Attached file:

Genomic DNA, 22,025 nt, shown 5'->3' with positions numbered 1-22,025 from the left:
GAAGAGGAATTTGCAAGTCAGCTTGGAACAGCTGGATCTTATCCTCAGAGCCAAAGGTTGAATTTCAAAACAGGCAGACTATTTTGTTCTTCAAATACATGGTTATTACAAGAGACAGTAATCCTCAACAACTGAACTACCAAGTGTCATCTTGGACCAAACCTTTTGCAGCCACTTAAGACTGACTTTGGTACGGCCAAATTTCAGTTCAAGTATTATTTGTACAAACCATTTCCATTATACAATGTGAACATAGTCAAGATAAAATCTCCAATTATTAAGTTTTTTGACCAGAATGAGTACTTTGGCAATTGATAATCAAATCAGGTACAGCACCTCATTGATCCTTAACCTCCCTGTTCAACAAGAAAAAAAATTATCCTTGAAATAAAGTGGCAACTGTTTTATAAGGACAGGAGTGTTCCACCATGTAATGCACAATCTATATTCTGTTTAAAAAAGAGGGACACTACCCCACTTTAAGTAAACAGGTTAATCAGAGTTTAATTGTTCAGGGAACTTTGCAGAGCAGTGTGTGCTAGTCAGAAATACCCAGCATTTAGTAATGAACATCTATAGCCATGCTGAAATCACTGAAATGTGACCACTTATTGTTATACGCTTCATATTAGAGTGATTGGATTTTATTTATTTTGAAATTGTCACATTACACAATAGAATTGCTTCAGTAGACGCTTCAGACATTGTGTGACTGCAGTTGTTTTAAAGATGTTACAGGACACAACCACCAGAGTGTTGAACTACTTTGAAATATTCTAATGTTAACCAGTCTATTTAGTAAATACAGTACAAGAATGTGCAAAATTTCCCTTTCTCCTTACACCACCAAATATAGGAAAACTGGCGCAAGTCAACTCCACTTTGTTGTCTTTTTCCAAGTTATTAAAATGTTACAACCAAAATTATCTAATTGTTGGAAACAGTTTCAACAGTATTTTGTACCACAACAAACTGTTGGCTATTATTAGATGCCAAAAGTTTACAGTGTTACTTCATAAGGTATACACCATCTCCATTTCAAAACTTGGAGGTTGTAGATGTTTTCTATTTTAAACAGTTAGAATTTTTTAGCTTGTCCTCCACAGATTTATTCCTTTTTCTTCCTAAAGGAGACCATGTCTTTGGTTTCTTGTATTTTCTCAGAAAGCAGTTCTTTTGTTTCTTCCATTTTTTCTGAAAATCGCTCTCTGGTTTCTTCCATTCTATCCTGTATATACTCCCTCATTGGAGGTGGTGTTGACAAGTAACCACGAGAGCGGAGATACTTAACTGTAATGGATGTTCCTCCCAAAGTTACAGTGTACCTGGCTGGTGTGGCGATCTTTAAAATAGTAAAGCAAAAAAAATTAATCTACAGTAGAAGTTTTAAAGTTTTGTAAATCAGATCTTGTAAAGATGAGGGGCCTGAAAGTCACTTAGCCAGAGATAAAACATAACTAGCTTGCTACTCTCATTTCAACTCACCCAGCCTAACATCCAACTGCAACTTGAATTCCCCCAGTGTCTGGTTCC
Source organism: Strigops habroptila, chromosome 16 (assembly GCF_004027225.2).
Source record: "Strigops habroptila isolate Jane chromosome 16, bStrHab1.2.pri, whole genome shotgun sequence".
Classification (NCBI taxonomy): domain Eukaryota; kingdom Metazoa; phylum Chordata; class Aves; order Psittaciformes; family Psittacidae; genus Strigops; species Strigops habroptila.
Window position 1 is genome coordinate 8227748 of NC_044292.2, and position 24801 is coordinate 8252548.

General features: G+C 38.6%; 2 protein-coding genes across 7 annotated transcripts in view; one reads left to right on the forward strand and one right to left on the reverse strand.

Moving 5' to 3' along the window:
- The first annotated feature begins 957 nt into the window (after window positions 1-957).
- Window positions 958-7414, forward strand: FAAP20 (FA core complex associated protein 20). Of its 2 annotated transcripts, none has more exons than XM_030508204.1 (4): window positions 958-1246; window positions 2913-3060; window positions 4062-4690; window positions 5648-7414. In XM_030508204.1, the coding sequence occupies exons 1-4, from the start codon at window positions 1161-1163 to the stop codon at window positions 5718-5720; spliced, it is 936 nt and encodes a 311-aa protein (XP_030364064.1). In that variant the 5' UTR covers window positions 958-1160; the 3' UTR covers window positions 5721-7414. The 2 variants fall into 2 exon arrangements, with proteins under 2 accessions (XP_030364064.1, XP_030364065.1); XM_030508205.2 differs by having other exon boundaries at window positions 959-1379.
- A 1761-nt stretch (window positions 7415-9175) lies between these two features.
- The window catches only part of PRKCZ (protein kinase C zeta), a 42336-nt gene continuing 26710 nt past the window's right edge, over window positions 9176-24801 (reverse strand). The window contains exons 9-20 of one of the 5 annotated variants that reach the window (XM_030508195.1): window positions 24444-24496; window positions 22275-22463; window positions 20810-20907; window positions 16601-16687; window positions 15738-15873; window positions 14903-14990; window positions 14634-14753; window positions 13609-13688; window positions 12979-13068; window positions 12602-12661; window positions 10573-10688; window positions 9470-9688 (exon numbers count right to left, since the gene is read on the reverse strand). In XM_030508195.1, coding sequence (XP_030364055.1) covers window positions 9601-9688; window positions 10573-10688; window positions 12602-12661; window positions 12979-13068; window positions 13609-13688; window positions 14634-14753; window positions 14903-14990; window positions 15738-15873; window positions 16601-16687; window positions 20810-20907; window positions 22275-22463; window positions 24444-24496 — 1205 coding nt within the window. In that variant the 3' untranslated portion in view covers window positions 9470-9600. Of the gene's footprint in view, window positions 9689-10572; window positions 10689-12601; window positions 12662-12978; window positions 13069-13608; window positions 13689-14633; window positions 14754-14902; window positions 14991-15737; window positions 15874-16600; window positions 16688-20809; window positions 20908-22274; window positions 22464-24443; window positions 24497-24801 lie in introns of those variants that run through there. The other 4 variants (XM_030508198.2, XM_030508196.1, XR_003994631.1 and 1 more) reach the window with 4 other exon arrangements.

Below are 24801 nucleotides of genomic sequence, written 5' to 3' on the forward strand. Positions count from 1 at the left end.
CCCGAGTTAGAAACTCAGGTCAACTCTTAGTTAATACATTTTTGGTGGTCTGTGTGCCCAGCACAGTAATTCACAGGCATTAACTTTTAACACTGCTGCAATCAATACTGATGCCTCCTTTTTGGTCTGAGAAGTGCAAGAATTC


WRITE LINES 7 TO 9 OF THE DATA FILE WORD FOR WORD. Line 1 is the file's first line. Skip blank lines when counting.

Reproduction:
General features: G+C 38.6%; 2 protein-coding genes across 7 annotated transcripts in view; one reads left to right on the forward strand and one right to left on the reverse strand.

Moving 5' to 3' along the window:
- The first annotated feature begins 957 nt into the window (after window positions 1-957).